What is espionage like in Eric Ambler's Journey into Fear?

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kipling2448 | (Level 3) Educator Emeritus

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Eric Ambler wrote espionage novels, as well as crime novels.  Journey into Fear qualifies for the former category.  It was, typical of Ambler’s writing, which inspired other cynical, leftist espionage authors like Graham Greene and John le Carre, replete with instances of Western-capitalist malevolence and institutional incompetence.  Ambler’s stories also inspired the films of Alfred Hitchcock, with whom Ambler would collaborate many times.  Hitchcock’s recurring theme of innocent bystander or amateur caught up in the machinations of organizational greed and corruption, colored by the ever-present threat of murder, appeared side-by-side with Ambler’s fiction, especially with his espionage novels, written during the interwar period of the 1930s, when the rise of Hitler and Franco transformed Europe, and not for the better.  The growing threat of fascism across Europe provided considerable ammunition for Ambler’s novels, and the realization of fascism in power provided the context for the 1940 novel Journey into Fear

As Journey into Fear begins, the story is already well-underway.  Ambler’s protagonist, a British armaments engineer named Graham, is hunkering down in his cabin aboard an Italian ship, when he reveals a wound to his hand, a wound, it is revealed, caused by a bullet: “If that was what a bullet graze felt like, he thanked his stars the bullet had not really hit him.”  So, within the span of the first few pages, we know that the story involves European settings, particularly Turkey, Italy and, it will soon appear, Germany, and that there is an element of danger permeating the proceedings.  We know from Ambler’s description of Graham that he an expert in ballistics, which, of course, is integral to the design of projectiles, including rockets, bullets, missiles, etc.  And, we know that his is an ambivalent relationship with his wife: “They lived in an atmosphere of good-natured affection and mutual tolerance.”  Common to Ambler’s work, refugees are ever-present.  Graham, taken to a cabaret by his Turkish associate, is introduced to Maria, “an Arab,” who dances professionally at this establishment, and whose conversation with Graham further cements the notion that this is an espionage story:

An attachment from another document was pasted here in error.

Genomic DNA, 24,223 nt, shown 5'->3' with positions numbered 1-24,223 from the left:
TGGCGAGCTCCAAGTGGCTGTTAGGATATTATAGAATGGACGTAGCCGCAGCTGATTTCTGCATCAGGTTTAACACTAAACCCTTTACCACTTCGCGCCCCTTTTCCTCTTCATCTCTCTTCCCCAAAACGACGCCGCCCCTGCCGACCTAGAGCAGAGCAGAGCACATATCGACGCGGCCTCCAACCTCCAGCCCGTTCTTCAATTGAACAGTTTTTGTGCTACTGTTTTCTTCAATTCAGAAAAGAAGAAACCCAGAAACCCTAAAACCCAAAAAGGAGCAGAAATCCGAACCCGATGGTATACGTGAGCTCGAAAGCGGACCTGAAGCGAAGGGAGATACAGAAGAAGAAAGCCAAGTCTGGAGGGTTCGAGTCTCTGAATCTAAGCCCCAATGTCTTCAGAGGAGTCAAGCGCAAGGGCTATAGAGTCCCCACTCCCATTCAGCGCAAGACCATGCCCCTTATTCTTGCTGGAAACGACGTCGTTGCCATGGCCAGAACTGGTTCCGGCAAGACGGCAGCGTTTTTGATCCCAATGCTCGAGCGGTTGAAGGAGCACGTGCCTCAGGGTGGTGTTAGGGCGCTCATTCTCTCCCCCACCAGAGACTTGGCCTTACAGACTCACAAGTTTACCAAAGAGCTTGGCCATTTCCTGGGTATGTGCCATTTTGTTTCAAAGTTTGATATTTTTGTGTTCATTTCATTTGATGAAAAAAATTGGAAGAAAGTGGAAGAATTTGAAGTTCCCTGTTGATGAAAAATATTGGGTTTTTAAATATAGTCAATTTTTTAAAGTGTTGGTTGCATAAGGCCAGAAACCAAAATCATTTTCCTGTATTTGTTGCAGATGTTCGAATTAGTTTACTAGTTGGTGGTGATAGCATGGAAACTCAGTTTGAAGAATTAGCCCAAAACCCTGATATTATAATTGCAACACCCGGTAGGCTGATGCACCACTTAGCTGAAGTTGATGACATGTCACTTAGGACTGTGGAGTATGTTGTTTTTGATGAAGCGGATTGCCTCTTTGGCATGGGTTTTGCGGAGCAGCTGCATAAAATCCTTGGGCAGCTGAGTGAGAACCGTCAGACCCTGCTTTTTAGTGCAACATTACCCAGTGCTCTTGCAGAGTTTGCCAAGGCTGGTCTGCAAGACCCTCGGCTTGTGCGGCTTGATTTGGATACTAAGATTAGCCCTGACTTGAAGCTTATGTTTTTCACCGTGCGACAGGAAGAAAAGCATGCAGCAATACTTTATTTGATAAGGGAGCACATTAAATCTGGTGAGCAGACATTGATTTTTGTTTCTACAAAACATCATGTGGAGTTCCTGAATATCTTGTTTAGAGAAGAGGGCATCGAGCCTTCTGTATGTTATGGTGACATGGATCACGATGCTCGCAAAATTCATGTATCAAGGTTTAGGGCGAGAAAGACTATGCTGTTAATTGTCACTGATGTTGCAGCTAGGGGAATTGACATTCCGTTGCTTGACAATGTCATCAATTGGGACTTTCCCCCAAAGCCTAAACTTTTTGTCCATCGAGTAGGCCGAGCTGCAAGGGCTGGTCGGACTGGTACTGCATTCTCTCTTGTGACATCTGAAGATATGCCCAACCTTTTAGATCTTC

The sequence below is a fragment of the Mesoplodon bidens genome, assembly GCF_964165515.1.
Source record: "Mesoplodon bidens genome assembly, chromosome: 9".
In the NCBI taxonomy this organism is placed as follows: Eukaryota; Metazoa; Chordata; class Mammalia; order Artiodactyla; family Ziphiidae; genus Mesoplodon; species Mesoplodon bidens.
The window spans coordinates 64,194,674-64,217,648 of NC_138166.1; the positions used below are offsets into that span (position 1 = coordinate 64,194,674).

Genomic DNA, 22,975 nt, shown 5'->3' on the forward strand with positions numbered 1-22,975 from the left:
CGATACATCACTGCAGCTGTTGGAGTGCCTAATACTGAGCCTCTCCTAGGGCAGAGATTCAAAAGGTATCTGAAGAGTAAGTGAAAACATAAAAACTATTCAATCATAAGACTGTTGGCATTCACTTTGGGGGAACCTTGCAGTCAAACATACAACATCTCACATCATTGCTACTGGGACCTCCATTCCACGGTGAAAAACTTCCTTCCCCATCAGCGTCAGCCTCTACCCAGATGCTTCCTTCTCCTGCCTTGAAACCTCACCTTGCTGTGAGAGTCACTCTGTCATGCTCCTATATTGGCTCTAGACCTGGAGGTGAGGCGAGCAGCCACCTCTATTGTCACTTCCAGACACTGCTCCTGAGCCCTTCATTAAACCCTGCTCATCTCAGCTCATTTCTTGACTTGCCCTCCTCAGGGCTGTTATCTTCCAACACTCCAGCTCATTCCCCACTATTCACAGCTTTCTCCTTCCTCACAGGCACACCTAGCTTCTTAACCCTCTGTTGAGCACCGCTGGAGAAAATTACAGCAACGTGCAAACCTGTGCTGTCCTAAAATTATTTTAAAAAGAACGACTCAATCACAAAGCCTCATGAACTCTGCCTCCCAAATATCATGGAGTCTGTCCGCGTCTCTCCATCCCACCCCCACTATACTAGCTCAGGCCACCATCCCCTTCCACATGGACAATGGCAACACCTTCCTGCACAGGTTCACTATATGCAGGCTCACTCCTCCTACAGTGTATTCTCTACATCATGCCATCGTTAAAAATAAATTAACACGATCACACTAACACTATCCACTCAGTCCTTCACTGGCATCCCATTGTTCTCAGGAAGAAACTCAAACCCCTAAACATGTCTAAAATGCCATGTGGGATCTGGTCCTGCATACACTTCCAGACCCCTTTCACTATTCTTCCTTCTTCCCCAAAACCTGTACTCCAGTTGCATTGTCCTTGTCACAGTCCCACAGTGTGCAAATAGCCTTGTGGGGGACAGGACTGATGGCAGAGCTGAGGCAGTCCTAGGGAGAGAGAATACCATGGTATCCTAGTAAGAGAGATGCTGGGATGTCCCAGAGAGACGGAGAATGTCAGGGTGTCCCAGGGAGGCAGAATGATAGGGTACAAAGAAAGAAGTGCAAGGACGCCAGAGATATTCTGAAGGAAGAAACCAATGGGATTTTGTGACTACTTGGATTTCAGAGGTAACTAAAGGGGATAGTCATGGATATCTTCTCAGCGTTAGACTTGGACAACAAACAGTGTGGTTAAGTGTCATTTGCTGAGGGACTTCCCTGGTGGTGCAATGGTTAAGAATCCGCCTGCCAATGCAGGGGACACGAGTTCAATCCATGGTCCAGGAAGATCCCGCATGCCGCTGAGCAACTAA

“She began to talk.  Did he know Istanbul well?  Had he been there before? Did he know Paris? And London? . . . Had he many friends in Istanbul? She asked because there was a gentleman who had come in after him and his friend who seemed to know him.  This gentleman kept looking at him.”

As Graham’s conversation with the inquisitive Maria continues and finally concludes, he begins to reflect on the nature of that conversation, as does the reader.  Ambler’s narrative cleverly retains elements of a crime novel, but his reputation, the setting, the dialogue, the gunshots, all point to something more.  In Chapter Two, Graham’s colleague, Kopeikin, attempts to dispel the notion that the shooting that wounded Graham was the mere act of thieves:

“My dear fellow, does it not occur to you that this man was shooting to kill you, and that he came here for no other purpose?”

Graham, it is slowly revealed, is on a very sensitive mission.  He has been dispatched by the British government, and by the armaments firm for which he works, to help the Turkish Navy rearms itself with modern weaponry, and that German agents are intent on preventing him from succeeding.  The appearance of German agents, particularly Banat, serves to eliminate from further consideration the notion that Journey into Fear is anything other than an espionage thriller, and that the contents of Graham’s head are important for the war effort currently in its infancy.  The espionage in Ambler’s novel resides in Graham’s mission and in the efforts of the German agents to hasten his demise.

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